Abstract Objective:: To analyze suicidal behavior and build a predictive model for suicide risk using data mining (DM) analysis. Methods:: A study of 707 Chilean mental health patients (with and without suicide risk) was carried out across three healthcare centers in the Metropolitan Region of Santiago, Chile. Three hundred forty-three variables were studied using five questionnaires. DM and machine-learning tools were used via the support vector machine technique. Results:: The model selected 22 variables that, depending on the circumstances in which they all occur, define whether a person belongs in a suicide risk zone (accuracy = 0.78, sensitivity = 0.77, and specificity = 0.79). Being in a suicide risk zone means patients are more vulnerable to suicide attempts or are thinking about suicide. The interrelationship between these variables is highly nonlinear, and it is interesting to note the particular ways in which they are configured for each case. The model shows that the variables of a suicide risk zone are related to individual unrest, personal satisfaction, and reasons for living, particularly those related to beliefs in one's own capacities and coping abilities. Conclusion:: These variables can be used to create an assessment tool and enables us to identify individual risk and protective factors. This may also contribute to therapeutic intervention by strengthening feelings of personal well-being and reasons for staying alive. Our results prompted the design of a new clinical tool, which is fast and easy to use and aids in evaluating the trajectory of suicide risk at a given moment.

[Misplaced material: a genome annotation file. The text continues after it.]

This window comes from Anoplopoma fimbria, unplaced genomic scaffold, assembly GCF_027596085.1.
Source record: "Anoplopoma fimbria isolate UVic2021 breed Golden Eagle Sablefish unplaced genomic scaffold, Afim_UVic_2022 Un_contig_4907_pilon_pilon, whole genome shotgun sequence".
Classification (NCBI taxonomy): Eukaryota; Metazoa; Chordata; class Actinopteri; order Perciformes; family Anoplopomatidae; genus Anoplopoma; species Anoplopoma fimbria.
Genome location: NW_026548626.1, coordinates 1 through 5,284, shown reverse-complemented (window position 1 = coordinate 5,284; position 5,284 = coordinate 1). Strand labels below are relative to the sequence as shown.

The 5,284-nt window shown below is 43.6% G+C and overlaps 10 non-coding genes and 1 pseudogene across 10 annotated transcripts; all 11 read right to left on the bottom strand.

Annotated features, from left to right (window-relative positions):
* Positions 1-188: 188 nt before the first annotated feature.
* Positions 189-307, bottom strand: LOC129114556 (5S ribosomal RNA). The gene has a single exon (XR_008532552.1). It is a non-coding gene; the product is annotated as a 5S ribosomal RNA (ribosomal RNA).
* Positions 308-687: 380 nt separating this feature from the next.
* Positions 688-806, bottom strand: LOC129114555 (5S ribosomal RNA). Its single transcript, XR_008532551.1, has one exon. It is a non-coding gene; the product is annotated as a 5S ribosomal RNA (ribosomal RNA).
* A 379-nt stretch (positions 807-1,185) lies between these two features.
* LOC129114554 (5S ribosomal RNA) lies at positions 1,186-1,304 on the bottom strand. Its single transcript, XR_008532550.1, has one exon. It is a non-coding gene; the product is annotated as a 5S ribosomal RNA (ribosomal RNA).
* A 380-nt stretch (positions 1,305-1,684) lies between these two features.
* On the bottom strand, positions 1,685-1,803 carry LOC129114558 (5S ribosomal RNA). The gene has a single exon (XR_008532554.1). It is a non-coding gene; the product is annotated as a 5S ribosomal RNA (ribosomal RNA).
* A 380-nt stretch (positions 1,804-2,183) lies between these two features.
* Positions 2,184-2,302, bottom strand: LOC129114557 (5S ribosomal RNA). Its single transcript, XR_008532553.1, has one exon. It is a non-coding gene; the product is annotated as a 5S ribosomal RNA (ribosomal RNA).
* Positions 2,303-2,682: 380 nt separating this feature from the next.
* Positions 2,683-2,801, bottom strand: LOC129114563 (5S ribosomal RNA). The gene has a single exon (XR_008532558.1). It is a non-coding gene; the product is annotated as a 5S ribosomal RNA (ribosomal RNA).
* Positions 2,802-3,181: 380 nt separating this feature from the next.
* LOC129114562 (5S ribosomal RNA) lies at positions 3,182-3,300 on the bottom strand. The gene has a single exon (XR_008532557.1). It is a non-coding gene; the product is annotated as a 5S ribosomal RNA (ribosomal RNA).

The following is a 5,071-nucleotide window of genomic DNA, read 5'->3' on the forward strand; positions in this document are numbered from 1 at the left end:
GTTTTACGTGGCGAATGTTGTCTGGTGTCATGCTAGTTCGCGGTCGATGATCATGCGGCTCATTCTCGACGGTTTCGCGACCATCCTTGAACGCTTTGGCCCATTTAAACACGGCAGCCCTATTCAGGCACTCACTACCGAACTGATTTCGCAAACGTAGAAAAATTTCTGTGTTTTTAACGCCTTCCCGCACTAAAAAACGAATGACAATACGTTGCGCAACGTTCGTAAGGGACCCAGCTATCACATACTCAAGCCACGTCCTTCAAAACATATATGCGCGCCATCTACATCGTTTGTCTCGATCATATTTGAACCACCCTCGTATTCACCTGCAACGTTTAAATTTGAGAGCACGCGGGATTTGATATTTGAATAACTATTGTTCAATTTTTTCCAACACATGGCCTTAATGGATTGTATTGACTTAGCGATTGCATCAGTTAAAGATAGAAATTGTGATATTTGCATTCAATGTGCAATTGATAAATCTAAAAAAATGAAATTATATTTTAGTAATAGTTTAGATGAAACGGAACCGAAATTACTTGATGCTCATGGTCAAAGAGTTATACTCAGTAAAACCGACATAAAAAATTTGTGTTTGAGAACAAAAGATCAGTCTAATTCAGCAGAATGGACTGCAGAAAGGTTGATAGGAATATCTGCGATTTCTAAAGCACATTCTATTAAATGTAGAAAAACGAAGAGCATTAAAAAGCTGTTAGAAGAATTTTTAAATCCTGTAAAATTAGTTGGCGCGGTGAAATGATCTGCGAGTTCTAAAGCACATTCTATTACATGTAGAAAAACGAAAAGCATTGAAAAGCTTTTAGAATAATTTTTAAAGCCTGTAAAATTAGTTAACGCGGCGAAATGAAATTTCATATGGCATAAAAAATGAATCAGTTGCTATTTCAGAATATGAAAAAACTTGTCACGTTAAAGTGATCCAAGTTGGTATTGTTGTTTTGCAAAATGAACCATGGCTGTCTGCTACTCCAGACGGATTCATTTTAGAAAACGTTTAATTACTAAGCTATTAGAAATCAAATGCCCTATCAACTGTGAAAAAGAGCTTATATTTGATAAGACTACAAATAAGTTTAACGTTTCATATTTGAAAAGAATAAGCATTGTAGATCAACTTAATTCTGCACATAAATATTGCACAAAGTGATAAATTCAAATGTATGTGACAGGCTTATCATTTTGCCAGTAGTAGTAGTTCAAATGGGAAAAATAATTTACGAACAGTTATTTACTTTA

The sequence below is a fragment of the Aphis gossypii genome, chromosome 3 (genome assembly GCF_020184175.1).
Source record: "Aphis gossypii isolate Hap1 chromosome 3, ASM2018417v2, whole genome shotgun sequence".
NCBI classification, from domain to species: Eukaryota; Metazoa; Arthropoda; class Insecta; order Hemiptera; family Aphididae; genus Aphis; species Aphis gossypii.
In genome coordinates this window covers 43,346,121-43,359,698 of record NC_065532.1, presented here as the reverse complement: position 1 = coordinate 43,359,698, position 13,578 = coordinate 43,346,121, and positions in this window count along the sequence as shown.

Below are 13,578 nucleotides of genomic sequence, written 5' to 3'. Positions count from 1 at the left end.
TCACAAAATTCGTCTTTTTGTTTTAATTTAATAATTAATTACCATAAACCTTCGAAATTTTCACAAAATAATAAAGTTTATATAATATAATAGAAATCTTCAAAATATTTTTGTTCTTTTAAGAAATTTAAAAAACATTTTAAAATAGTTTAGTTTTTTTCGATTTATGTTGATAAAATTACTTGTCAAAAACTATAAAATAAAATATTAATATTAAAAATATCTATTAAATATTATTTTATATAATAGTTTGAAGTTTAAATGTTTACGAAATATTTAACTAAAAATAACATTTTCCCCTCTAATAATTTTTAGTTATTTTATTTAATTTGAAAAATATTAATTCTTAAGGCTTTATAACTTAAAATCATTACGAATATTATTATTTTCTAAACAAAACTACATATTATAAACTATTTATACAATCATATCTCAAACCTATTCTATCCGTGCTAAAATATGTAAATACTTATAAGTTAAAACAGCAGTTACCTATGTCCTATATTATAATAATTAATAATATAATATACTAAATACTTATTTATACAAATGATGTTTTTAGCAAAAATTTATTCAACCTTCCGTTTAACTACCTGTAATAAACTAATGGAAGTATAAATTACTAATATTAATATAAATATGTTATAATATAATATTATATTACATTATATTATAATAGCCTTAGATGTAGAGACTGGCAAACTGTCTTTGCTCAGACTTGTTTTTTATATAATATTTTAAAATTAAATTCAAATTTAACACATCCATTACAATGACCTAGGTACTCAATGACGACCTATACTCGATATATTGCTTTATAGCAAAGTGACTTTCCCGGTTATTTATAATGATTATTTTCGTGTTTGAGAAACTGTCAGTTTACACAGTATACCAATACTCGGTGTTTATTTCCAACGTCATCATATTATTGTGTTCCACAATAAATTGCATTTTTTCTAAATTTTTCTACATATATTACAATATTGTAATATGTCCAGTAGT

Address Private practice  
  Corporate Author Thesis  
  Publisher Place of Publication Editor  
  Language English Summary Language Original Title  
  Series Editor Series Title Abbreviated Series Title  
  Series Volume Series Issue Edition  
  ISSN 1516-4446 ISBN Medium  
  Area Expedition Conference  
  Notes (up) PMID:27783715 Approved no  
  Call Number ref @ user @ Serial 97654  
Permanent link to this record
 

 
Author Mihu, M.R.; Cabral, V.; Pattabhi, R.; Tar, M.T.; Davies, K.P.; Friedman, A.J.; Martinez, L.R.; Nosanchuk, J.D. url  doi
openurl 
  Title Sustained Nitric Oxide-Releasing Nanoparticles Interfere with Methicillin-Resistant Staphylococcus aureus Adhesion and Biofilm Formation in a Rat Central Venous Catheter Model Type Journal Article
  Year 2017 Publication Antimicrobial Agents and Chemotherapy Abbreviated Journal Antimicrob Agents Chemother  
  Volume 61 Issue 1 Pages  
  Keywords Animals; Anti-Bacterial Agents/chemistry/*pharmacology; Bacterial Adhesion/drug effects; Biofilms/*drug effects/growth & development; Catheter-Related Infections/*drug therapy/microbiology; Central Venous Catheters; Chitosan/chemistry/pharmacology; Delayed-Action Preparations; Disease Models, Animal; Female; Glucose/chemistry; Humans; Methicillin-Resistant Staphylococcus aureus/*drug effects/growth & development/ultrastructure; Nanoparticles/*administration & dosage/chemistry; Nitric Oxide/chemical synthesis/*pharmacology; Oxidation-Reduction; Plankton/drug effects/growth & development; Rats; Rats, Sprague-Dawley; Sodium Nitrite/chemistry; Staphylococcal Infections/*drug therapy/microbiology; Staphylococcus aureus; antimicrobials; biofilms; nanoparticles; nitric oxide